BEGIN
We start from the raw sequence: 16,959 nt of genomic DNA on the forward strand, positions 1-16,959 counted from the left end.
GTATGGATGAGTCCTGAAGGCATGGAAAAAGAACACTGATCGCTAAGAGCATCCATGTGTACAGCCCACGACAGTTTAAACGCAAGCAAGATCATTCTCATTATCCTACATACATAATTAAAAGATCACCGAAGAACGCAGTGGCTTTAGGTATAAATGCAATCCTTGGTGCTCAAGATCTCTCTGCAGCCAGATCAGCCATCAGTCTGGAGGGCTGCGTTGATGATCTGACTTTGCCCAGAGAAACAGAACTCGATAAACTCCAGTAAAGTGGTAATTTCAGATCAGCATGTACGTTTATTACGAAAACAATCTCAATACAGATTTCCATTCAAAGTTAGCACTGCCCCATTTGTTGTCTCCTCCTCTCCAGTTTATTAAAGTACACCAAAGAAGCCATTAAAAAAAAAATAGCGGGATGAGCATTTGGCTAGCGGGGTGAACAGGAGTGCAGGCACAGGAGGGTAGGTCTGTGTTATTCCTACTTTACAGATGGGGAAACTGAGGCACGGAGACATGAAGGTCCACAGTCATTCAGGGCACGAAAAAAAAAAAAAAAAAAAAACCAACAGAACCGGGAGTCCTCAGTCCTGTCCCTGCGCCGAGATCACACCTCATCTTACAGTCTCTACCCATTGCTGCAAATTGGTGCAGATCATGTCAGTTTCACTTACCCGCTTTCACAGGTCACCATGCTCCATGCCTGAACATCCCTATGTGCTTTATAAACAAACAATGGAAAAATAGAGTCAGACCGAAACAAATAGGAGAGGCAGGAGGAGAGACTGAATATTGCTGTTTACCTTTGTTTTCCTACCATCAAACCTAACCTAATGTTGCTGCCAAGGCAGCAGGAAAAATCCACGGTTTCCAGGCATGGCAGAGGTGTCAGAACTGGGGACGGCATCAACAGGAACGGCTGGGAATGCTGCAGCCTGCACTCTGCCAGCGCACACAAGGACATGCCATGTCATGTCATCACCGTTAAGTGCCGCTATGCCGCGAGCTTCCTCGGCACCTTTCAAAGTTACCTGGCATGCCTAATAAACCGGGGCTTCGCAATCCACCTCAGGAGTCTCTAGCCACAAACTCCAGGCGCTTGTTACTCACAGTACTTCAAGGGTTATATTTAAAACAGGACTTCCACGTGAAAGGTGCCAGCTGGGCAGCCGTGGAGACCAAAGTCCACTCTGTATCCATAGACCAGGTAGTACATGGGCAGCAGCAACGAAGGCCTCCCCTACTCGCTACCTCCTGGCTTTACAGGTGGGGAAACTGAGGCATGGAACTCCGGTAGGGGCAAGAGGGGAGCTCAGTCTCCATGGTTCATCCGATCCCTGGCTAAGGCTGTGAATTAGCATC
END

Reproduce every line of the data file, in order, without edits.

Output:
We start from the raw sequence: 16,959 nt of genomic DNA on the forward strand, positions 1-16,959 counted from the left end.
GTATGGATGAGTCCTGAAGGCATGGAAAAAGAACACTGATCGCTAAGAGCATCCATGTGTACAGCCCACGACAGTTTAAACGCAAGCAAGATCATTCTCATTATCCTACATACATAATTAAAAGATCACCGAAGAACGCAGTGGCTTTAGGTATAAATGCAATCCTTGGTGCTCAAGATCTCTCTGCAGCCAGATCAGCCATCAGTCTGGAGGGCTGCGTTGATGATCTGACTTTGCCCAGAGAAACAGAACTCGATAAACTCCAGTAAAGTGGTAATTTCAGATCAGCATGTACGTTTATTACGAAAACAATCTCAATACAGATTTCCATTCAAAGTTAGCACTGCCCCATTTGTTGTCTCCTCCTCTCCAGTTTATTAAAGTACACCAAAGAAGCCATTAAAAAAAAAATAGCGGGATGAGCATTTGGCTAGCGGGGTGAACAGGAGTGCAGGCACAGGAGGGTAGGTCTGTGTTATTCCTACTTTACAGATGGGGAAACTGAGGCACGGAGACATGAAGGTCCACAGTCATTCAGGGCACGAAAAAAAAAAAAAAAAAAAAACCAACAGAACCGGGAGTCCTCAGTCCTGTCCCTGCGCCGAGATCACACCTCATCTTACAGTCTCTACCCATTGCTGCAAATTGGTGCAGATCATGTCAGTTTCACTTACCCGCTTTCACAGGTCACCATGCTCCATGCCTGAACATCCCTATGTGCTTTATAAACAAACAATGGAAAAATAGAGTCAGACCGAAACAAATAGGAGAGGCAGGAGGAGAGACTGAATATTGCTGTTTACCTTTGTTTTCCTACCATCAAACCTAACCTAATGTTGCTGCCAAGGCAGCAGGAAAAATCCACGGTTTCCAGGCATGGCAGAGGTGTCAGAACTGGGGACGGCATCAACAGGAACGGCTGGGAATGCTGCAGCCTGCACTCTGCCAGCGCACACAAGGACATGCCATGTCATGTCATCACCGTTAAGTGCCGCTATGCCGCGAGCTTCCTCGGCACCTTTCAAAGTTACCTGGCATGCCTAATAAACCGGGGCTTCGCAATCCACCTCAGGAGTCTCTAGCCACAAACTCCAGGCGCTTGTTACTCACAGTACTTCAAGGGTTATATTTAAAACAGGACTTCCACGTGAAAGGTGCCAGCTGGGCAGCCGTGGAGACCAAAGTCCACTCTGTATCCATAGACCAGGTAGTACATGGGCAGCAGCAACGAAGGCCTCCCCTACTCGCTACCTCCTGGCTTTACAGGTGGGGAAACTGAGGCATGGAACTCCGGTAGGGGCAAGAGGGGAGCTCAGTCTCCATGGTTCATCCGATCCCTGGCTAAGGCTGTGAATTAGCATC